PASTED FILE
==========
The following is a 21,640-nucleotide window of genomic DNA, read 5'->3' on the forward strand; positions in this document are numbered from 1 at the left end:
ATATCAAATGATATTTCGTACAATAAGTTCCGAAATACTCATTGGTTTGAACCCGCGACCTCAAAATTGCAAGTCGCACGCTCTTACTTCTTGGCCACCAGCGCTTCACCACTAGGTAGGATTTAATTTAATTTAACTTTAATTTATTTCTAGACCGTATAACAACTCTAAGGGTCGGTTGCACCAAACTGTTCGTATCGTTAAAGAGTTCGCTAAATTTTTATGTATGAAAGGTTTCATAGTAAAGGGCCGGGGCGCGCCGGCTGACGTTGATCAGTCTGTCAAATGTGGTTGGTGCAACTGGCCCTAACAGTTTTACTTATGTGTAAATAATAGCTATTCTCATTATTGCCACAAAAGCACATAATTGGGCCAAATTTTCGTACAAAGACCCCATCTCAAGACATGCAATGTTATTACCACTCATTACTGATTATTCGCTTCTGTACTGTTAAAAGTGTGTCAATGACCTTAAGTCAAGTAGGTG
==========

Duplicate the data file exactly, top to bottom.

The following is a 21,640-nucleotide window of genomic DNA, read 5'->3' on the forward strand; positions in this document are numbered from 1 at the left end:
ATATCAAATGATATTTCGTACAATAAGTTCCGAAATACTCATTGGTTTGAACCCGCGACCTCAAAATTGCAAGTCGCACGCTCTTACTTCTTGGCCACCAGCGCTTCACCACTAGGTAGGATTTAATTTAATTTAACTTTAATTTATTTCTAGACCGTATAACAACTCTAAGGGTCGGTTGCACCAAACTGTTCGTATCGTTAAAGAGTTCGCTAAATTTTTATGTATGAAAGGTTTCATAGTAAAGGGCCGGGGCGCGCCGGCTGACGTTGATCAGTCTGTCAAATGTGGTTGGTGCAACTGGCCCTAACAGTTTTACTTATGTGTAAATAATAGCTATTCTCATTATTGCCACAAAAGCACATAATTGGGCCAAATTTTCGTACAAAGACCCCATCTCAAGACATGCAATGTTATTACCACTCATTACTGATTATTCGCTTCTGTACTGTTAAAAGTGTGTCAATGACCTTAAGTCAAGTAGGTG